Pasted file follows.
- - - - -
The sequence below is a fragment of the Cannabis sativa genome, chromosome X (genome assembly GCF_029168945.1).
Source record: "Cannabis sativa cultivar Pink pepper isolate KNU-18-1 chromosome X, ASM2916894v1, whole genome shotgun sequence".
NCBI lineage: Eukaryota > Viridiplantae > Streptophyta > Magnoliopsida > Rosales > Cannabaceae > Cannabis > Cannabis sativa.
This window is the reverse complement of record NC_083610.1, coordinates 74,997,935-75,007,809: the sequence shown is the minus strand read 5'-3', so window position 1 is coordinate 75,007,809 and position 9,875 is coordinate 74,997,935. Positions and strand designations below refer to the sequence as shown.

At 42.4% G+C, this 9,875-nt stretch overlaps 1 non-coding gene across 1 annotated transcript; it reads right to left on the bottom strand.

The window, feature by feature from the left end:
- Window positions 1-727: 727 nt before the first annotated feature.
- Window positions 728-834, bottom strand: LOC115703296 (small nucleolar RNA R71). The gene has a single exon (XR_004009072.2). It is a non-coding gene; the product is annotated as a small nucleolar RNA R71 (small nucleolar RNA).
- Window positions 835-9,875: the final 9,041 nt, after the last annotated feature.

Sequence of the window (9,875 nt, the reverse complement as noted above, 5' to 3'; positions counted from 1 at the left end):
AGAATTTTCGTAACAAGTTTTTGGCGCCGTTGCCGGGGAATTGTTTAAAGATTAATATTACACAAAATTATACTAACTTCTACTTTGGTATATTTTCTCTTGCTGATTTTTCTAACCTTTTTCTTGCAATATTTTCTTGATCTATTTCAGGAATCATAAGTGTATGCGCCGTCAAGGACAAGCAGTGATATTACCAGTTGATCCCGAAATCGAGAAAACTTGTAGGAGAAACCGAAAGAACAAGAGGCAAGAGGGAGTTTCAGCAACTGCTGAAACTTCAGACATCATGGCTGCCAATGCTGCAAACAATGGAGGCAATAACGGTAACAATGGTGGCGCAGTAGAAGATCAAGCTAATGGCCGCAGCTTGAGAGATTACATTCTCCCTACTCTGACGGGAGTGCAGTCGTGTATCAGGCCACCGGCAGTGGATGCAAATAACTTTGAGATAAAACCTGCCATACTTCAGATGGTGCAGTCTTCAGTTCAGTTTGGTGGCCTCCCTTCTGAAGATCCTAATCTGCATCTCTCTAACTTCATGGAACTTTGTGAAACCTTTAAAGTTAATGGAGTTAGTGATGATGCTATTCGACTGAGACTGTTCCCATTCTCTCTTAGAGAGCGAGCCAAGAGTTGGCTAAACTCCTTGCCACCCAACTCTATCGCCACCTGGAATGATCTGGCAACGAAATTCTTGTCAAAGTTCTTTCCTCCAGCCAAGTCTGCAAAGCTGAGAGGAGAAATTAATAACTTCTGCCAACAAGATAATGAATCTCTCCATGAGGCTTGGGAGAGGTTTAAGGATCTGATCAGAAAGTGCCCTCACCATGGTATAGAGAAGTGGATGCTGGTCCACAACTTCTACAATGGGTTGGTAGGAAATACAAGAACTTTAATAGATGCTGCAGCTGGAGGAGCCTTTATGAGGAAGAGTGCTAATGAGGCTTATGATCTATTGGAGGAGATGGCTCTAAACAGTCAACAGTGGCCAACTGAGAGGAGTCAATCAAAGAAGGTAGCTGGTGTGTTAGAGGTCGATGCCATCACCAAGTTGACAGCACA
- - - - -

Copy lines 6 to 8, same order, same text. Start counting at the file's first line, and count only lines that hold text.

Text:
The window, feature by feature from the left end:
- Window positions 1-727: 727 nt before the first annotated feature.
- Window positions 728-834, bottom strand: LOC115703296 (small nucleolar RNA R71). The gene has a single exon (XR_004009072.2). It is a non-coding gene; the product is annotated as a small nucleolar RNA R71 (small nucleolar RNA).